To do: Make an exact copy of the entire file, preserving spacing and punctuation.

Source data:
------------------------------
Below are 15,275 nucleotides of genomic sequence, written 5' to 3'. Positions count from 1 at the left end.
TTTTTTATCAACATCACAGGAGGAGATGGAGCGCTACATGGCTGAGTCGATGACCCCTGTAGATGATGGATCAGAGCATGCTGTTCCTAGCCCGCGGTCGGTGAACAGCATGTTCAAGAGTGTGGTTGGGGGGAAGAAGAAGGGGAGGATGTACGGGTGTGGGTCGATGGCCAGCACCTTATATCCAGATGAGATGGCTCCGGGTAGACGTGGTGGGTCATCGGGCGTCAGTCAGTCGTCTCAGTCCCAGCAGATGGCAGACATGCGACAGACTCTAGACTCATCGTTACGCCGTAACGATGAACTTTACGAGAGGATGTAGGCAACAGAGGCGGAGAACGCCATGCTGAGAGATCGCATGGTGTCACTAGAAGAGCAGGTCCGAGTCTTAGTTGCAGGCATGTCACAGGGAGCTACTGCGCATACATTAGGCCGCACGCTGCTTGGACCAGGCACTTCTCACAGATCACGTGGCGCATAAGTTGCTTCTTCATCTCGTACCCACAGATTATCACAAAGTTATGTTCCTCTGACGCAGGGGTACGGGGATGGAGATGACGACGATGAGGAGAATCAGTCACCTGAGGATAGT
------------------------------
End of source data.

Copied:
Below are 15,275 nucleotides of genomic sequence, written 5' to 3'. Positions count from 1 at the left end.
TTTTTTATCAACATCACAGGAGGAGATGGAGCGCTACATGGCTGAGTCGATGACCCCTGTAGATGATGGATCAGAGCATGCTGTTCCTAGCCCGCGGTCGGTGAACAGCATGTTCAAGAGTGTGGTTGGGGGGAAGAAGAAGGGGAGGATGTACGGGTGTGGGTCGATGGCCAGCACCTTATATCCAGATGAGATGGCTCCGGGTAGACGTGGTGGGTCATCGGGCGTCAGTCAGTCGTCTCAGTCCCAGCAGATGGCAGACATGCGACAGACTCTAGACTCATCGTTACGCCGTAACGATGAACTTTACGAGAGGATGTAGGCAACAGAGGCGGAGAACGCCATGCTGAGAGATCGCATGGTGTCACTAGAAGAGCAGGTCCGAGTCTTAGTTGCAGGCATGTCACAGGGAGCTACTGCGCATACATTAGGCCGCACGCTGCTTGGACCAGGCACTTCTCACAGATCACGTGGCGCATAAGTTGCTTCTTCATCTCGTACCCACAGATTATCACAAAGTTATGTTCCTCTGACGCAGGGGTACGGGGATGGAGATGACGACGATGAGGAGAATCAGTCACCTGAGGATAGT